|Project by hingeman||posted 669 days ago||3244 views||14 times favorited||6 comments|
This is here becasue of a query about sharpening corner chisels – this was in a review of a jig I’ve developed which was kindly posted by Roger Bean. I have partially answered the query in the context of that article but thought that I would show the jig I use as a full project here.
It takes a little effort to make, but once you have it it’s worth its weight … assuming you use one of the Veritas chisels regularly, either with the Veritas guide or with my corner trimming jig. And the principal could be adapted for larger, handled versions.
This is really only a prototype – an attempt to hold the chisel absolutely firm and in the right orientation so that a slightly doctored diamond stone can be used with complete confidence to do this otherwise tricky job. The adjustments are fairly basic – the ‘rosewood and brass’ version will, of course, have all sorts of fine adjusting screws, an integral chisel clamp, spirit level and all sorts. In the next life, maybe.
The assembly that holds the chisel is held in place by a wing nut in a slot in its base – this allows it easily to swivel left and right, and slide forwards and backwards in order to register the chisel in exactly the correct position relative to the diamond stone. The angled sections that the chisel rests on can also have their angles adjusted.
The height of the groove that supports the diamond stone is important – it should be exactly level – and parallel – with whichever bevel of the chisel is uppermost.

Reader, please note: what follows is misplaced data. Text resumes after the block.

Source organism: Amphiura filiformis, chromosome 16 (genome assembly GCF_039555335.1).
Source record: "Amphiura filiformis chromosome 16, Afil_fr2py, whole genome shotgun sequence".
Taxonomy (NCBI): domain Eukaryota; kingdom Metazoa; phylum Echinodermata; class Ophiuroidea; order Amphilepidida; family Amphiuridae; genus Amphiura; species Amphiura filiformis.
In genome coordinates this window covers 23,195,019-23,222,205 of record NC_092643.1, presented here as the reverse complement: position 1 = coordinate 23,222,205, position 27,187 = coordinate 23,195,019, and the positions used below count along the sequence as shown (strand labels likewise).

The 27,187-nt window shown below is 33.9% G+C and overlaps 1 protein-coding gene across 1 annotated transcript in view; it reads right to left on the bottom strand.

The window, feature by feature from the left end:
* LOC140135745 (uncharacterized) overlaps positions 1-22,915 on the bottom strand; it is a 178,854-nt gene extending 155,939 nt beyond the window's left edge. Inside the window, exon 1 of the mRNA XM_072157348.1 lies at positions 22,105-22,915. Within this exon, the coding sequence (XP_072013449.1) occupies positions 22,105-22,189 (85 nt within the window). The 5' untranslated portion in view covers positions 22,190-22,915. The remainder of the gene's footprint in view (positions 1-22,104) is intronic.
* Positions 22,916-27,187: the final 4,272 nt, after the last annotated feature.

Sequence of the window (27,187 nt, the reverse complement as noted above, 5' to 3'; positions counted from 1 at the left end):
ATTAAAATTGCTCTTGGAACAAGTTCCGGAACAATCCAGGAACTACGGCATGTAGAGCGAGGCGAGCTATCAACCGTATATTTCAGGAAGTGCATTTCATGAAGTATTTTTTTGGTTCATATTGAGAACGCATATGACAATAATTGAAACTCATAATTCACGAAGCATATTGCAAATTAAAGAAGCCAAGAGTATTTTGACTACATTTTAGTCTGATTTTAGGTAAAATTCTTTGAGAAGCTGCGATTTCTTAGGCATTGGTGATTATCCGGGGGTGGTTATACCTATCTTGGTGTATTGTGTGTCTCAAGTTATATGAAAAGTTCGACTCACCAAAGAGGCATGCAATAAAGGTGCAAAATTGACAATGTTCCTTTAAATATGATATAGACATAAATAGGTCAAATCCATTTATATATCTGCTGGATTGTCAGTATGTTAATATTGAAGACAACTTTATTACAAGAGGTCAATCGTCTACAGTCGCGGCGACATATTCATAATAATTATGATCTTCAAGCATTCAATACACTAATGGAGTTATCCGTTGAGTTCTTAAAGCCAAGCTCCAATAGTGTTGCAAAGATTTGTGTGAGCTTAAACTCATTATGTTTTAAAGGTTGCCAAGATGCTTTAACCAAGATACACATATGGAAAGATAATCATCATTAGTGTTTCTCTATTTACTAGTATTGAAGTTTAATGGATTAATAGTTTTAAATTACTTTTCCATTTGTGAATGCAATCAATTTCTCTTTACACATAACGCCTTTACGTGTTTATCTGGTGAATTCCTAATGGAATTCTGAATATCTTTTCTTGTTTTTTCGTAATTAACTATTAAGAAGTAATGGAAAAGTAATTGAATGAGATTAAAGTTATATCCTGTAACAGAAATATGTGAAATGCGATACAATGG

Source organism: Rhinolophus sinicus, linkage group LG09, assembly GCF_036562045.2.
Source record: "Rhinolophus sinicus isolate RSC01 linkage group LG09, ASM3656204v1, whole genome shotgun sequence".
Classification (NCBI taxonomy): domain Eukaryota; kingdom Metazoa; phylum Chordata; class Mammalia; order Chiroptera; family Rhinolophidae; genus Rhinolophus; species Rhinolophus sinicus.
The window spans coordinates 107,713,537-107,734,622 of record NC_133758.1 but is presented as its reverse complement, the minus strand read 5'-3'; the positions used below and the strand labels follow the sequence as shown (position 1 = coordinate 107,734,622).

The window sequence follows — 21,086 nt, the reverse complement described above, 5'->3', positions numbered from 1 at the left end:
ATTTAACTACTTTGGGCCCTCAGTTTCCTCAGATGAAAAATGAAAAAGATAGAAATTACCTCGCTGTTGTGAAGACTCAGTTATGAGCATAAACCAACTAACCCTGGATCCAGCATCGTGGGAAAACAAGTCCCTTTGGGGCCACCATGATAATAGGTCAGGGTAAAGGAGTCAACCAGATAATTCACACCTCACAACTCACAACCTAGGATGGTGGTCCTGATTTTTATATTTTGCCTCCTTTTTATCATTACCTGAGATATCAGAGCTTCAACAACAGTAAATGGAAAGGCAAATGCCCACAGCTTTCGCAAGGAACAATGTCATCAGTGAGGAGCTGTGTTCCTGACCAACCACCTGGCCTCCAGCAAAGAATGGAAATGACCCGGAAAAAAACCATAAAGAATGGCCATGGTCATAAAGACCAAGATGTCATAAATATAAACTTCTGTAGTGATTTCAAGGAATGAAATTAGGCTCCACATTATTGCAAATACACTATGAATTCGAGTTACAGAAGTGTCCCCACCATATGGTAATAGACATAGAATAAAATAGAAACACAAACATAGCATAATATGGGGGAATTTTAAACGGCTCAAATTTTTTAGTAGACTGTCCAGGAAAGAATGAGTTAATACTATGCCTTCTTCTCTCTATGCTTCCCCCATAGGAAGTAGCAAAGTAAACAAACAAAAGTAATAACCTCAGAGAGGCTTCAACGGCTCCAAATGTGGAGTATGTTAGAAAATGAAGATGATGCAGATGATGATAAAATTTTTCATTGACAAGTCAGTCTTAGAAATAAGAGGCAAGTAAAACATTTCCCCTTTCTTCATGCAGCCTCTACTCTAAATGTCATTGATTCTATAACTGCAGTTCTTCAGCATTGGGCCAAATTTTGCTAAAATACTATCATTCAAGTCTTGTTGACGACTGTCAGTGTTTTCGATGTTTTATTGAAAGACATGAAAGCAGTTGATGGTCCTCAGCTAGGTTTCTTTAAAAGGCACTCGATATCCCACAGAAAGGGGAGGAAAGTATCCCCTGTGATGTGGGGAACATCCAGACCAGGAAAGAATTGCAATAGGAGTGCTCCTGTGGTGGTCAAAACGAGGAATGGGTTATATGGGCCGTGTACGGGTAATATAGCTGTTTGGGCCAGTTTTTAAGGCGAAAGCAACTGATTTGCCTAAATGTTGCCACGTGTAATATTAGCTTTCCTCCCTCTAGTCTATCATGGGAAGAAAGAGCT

I originally wanted to use a piece of tufnol with strips of wet & dry stuck to the underside – but the steel that the chisel is made from is so *&^ hard that I was having to replace it far too often in order to do the job efficiently. So, instead, I now use an old diamond stone ground off along one edge as shown, undercut very slightly away from the top. This ensures a sharp but ‘safe’ edge with which to get right into where the two bevels meet. I’ve put a piece of tape along the edge of the stone that runs along the support to stop it cutting/clogging/wearing.
It is important that the stone rubs absolutely flat on the bevel. After a few strokes you will see where you’re having an effect – if it’s hard to see, use some pencil or engineer’s blue to mark the face. Any slight adjustments needed can usually be made by adding scraps of tape and/or card to the underside of the stone to bring it into perfect alignment.
Once you can see the whole bevel is clean, repeat for the other side. Then after a single, gentle [push] stroke on each of the outside faces to remove the burrs … you’re done. Don’t be tempted to do more strokes on the outside, there’s alway the danger of compromising the squareness. And don’t be tempted to try to speed things up by having a secondary bevel, it simply doesn’t work because it causes mayhem in the corner!
For a swift freshen up I have posted a quick method as a comment at the end of Roger’s review here.
-- Andrew Crawford, Shropshire, UK http://www.box-making.com